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A major sunspot that has been releasing numerous solar flares since January currently resides within Active Region 11967.
Hinode Views Sunspot Activity

Active Region 11967 consisted of a major sunspot that released numerous solar flares in early 2014. Above is an image taken by the Solar Optical Telescope (SOT) aboard Hinode in the Calcium II H line on Feb. 7, 2014 at 16:09 UT. Below is a wider view of Active Region 11967 as seen by SDO on Feb.12, 2014, at 01:35 UT.

By studying the sun's magnetic field, scientists hope to shed new light on explosive solar activity that can interfere with satellite communications and electric power transmission grids on Earth and threaten astronauts on the way to or working on the surface of the moon. In particular they want to learn if they can identify the magnetic field configurations that lead to these explosive energy releases and use this information to predict when these events may occur.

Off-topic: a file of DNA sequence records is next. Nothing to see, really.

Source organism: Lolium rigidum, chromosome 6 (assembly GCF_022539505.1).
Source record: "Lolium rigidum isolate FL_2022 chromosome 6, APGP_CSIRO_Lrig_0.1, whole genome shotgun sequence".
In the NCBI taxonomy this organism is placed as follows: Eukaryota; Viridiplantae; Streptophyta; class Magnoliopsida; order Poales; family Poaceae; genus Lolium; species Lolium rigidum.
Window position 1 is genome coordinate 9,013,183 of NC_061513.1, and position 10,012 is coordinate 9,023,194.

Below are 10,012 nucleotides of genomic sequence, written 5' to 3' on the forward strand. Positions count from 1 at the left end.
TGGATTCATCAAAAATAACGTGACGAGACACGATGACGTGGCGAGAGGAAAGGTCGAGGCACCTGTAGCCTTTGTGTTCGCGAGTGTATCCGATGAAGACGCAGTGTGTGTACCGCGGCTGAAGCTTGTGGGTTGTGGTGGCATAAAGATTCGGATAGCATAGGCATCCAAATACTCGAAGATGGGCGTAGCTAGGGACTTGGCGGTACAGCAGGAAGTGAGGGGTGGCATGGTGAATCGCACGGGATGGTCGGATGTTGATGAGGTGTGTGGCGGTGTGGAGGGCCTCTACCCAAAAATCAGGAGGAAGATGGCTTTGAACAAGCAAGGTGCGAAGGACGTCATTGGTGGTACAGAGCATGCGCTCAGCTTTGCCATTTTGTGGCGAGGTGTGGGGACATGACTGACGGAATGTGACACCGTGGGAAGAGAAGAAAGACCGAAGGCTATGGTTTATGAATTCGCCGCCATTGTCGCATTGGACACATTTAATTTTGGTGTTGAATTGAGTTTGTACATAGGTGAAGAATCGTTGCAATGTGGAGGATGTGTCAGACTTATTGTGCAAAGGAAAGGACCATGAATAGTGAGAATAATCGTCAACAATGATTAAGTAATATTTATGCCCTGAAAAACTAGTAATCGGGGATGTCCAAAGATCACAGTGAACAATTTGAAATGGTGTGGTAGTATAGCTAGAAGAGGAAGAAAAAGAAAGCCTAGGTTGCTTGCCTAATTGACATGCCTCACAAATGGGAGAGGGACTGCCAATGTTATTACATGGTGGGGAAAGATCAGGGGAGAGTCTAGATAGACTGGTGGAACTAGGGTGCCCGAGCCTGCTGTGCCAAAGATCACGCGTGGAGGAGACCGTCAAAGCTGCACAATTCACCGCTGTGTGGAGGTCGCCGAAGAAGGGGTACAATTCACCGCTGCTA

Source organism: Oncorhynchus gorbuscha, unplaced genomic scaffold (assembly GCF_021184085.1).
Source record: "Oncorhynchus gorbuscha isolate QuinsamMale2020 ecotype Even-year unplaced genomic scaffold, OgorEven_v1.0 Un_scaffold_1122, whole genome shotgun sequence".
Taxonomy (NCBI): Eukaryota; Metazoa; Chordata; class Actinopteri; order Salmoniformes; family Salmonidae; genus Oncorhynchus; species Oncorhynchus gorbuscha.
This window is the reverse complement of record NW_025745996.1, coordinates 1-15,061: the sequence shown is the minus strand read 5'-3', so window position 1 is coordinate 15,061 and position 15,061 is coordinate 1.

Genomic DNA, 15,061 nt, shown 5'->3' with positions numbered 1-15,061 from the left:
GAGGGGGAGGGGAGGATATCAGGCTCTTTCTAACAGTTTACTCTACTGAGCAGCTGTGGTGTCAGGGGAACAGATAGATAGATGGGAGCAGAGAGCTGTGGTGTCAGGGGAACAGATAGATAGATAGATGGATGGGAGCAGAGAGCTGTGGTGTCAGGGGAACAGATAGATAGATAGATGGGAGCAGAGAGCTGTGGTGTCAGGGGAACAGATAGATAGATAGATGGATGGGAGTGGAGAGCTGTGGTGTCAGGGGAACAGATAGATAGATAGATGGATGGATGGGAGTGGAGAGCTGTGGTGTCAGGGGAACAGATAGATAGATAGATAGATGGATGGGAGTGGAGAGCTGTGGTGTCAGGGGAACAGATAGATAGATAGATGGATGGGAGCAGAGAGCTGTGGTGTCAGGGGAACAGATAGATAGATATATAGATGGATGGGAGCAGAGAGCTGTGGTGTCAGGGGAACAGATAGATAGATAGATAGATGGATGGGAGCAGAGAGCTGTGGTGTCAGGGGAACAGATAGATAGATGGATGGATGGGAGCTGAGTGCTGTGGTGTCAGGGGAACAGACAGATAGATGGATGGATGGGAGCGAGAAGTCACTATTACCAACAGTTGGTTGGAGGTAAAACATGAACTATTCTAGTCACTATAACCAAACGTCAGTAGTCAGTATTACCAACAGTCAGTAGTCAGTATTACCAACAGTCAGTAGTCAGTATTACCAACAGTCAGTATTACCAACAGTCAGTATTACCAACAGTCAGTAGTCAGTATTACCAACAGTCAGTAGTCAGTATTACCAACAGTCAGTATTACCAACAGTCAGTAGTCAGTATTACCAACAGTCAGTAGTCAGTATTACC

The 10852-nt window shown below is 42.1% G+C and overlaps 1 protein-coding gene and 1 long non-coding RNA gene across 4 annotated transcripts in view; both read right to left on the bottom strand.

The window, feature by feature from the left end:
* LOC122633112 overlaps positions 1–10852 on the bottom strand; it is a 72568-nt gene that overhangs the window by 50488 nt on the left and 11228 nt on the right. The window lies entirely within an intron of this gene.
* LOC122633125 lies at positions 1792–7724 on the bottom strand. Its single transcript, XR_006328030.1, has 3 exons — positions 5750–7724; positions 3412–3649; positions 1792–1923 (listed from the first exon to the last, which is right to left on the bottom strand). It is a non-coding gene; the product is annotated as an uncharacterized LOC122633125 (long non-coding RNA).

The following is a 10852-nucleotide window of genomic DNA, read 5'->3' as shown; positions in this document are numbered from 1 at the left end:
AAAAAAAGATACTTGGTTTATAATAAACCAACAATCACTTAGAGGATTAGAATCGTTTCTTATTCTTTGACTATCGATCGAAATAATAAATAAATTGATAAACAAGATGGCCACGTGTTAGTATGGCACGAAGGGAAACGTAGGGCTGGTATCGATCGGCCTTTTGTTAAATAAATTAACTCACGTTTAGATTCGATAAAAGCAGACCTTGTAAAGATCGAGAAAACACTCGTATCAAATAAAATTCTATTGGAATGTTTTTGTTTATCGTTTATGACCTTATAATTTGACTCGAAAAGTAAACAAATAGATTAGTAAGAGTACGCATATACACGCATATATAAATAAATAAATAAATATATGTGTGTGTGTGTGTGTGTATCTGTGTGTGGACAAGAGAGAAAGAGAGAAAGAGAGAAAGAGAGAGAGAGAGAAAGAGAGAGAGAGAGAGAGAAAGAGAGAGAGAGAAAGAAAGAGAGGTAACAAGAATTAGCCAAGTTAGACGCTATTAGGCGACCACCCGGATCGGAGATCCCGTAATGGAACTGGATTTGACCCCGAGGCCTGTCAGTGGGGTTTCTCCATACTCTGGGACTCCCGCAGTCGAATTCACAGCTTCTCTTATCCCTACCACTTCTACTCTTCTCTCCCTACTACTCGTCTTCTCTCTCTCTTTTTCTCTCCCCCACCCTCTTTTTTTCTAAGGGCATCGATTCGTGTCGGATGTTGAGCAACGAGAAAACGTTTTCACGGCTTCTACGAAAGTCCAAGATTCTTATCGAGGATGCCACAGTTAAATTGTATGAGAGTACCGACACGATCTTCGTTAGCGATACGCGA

Led by the Japan Aerospace Exploration Agency (JAXA), the Hinode mission is a collaboration between the space agencies of Japan, the United States, the United Kingdom and Europe. NASA helped in the development, funding and assembly of the spacecraft's three science instruments. Hinode is part of the Solar Terrestrial Probes (STP) Program within the Heliophysics Division of NASA's Science Mission Directorate in Washington. NASA's Marshall Space Flight Center in Huntsville, Ala., manages the Hinode science operations. The Lockheed Martin Corp. in Palo Alto, Calif., is the lead U.S. investigator for the Solar Optical Telescope.

Image credit: NASA/JAXA/Lockheed Martin

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Page Last Updated: February 27th, 2014
Page Editor: Brooke Boen